The control valve means 37 is operated from and by the piston 17 by means of a connection consisting of a valve operating rod 40 rigidly secured to the upper end of the valve plug and extending upwardly into the expansion chamber 14 on the axis of the valve casing. At its upper end the rod carries'a semi-spherical head 41 seated in a ball socket collar 42, threaded onto the lower end of an axially depending stem 43 that is integral with the piston. The socket portion of the collar 42 is spaced axially from the end of the piston stem 43 to provide a slight clearance enabling the universal joint coupling to function for self-alignment of the valve rod and piston stern when concentricity of these elements is not perfect. This is a highly important feature of the invention as it prevents binding of the piston ring 18 and the valve plug rings 38 and 39.

When the valve is inactive pressure in the chambers at opposite sides of the movable wall 17 is equal and the parts assume their positions as shown in Fig. 1, with the collar seated on the abutment constituted by the castellated prolongation 31 which is, in effect, a stop on the partition 25 to determine the lower limit position of the movable wall.

In operation, when air is drawn through the outlet 22 the pressure in chamber 15 is correspondingly reduced and the higher pressure in chamber 14 forces the wall upwardly, compressing the spring 23 and correspondingly lifting the valve plug 37. As the valve plug moves up the ring 38 closes off the drain passages 36 and cuts off communication between the sump chamber 13 and the air chamber 14 which normally is open through the bore 32 around the valve rod 40. Continued upward travel of the valve plug then lifts the ring 39 above the sump drain: passages and opens the sump to the bore 32 for expulsion to the atmosphere of matter collected in the,

sump. As the wall 17 continues upward it passes completely or partly above the outlet port 22, depending on' the C. F. M. used, allowing practically full normal flow of air at line pressure through the valve' When flow of air through the outlet 22 is stopped the wall 17 moves downwardly in response to the bias of spring 23 and the valve plug 37 moves correspondingly, first to close the sump discharge outlet at the passages 35 and then to open communication between the air chamber 14 and the sump 13 at the passages 36. The movable wall 17 continues its downward movement until arrested by engagement of the joint collar 42 against the top of the abutment constituted by the prolongation 3l, at which time the wall 17 will have passed below the outlet 22 to close off the down stream side of the line.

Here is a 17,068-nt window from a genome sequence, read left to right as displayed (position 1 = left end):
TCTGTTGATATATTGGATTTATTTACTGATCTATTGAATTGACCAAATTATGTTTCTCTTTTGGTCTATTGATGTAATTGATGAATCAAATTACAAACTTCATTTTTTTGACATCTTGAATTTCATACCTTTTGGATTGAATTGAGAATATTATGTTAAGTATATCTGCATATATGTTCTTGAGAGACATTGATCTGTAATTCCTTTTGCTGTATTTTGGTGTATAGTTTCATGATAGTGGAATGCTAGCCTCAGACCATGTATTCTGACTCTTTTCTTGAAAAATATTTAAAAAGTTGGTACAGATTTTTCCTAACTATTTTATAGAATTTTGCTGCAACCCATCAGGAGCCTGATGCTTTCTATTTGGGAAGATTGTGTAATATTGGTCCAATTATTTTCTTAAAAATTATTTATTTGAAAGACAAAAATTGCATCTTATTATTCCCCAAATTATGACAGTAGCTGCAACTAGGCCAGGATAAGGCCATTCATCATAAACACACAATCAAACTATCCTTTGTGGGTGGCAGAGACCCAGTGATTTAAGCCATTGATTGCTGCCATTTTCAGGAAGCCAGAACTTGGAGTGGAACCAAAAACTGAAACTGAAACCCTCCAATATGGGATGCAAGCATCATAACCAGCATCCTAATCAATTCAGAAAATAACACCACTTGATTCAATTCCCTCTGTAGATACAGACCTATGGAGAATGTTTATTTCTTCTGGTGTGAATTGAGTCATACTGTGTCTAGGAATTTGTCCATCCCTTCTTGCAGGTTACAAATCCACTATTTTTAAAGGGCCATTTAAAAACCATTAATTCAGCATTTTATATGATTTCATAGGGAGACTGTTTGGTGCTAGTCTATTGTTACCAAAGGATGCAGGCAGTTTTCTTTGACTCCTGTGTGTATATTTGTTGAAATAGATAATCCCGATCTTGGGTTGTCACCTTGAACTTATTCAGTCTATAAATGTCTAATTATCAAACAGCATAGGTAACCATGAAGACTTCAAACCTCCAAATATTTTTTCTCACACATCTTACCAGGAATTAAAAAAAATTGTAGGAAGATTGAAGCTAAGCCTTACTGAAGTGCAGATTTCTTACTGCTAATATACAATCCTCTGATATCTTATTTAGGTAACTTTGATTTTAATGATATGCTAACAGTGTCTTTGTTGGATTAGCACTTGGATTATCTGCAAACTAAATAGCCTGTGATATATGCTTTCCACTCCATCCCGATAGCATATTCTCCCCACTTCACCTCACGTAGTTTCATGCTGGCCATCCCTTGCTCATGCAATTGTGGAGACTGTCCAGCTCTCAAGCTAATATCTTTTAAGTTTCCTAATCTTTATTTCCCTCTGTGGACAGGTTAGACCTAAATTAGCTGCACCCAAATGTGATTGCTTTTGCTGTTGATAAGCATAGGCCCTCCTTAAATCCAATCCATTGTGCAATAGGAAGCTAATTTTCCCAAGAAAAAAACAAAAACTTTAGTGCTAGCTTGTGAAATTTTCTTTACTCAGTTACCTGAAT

As air enters through the inlet port 21 it impinges against the baffle formed by the sleeve 16 and flows down through the channel into the expansion chamber 14. In chamber 14 the air passes through the strainer screen 27 which, because of its very fine mesh, slows down the air flow enough to equalize its passage therethrough. This slow down movement is sufficient to prevent moisture from being carried upward to the outlet 22; instead, the moisture drains down onto the partition 25 and through passages 34 where it is blocked by the elevated valve plug 37 as shown in Figs. 2 and 3. When the valve plug moves down following cessation of air flow through the outlet 22 it first closes off the sump from the atmosphere and then opens communication between the passages 34 and 36 through the bore 32, whereupon moisture collected on the portion 25 drains into the sump chamber where it remains until expelled therefrom by air at line pressure trapped in the sump chamber by the next following actuation of the valve.

It is to be understood that the present disclosure is illustrative, not restrictive. -Any desired changes and modifications consistent with the scope of the inventi n as claimed may be made in the details of the structure herein shown.

I claim: I